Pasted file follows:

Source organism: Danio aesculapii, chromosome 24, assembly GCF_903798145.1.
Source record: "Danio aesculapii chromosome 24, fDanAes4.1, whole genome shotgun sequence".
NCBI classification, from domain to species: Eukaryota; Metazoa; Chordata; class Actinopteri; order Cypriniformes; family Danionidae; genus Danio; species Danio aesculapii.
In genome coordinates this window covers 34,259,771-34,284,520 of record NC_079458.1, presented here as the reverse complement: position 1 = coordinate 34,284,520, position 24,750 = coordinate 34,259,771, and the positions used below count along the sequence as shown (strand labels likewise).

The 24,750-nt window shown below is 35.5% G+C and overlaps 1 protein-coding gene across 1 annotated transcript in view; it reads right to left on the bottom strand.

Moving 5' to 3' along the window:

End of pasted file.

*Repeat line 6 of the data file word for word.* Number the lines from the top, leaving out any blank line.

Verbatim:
Moving 5' to 3' along the window: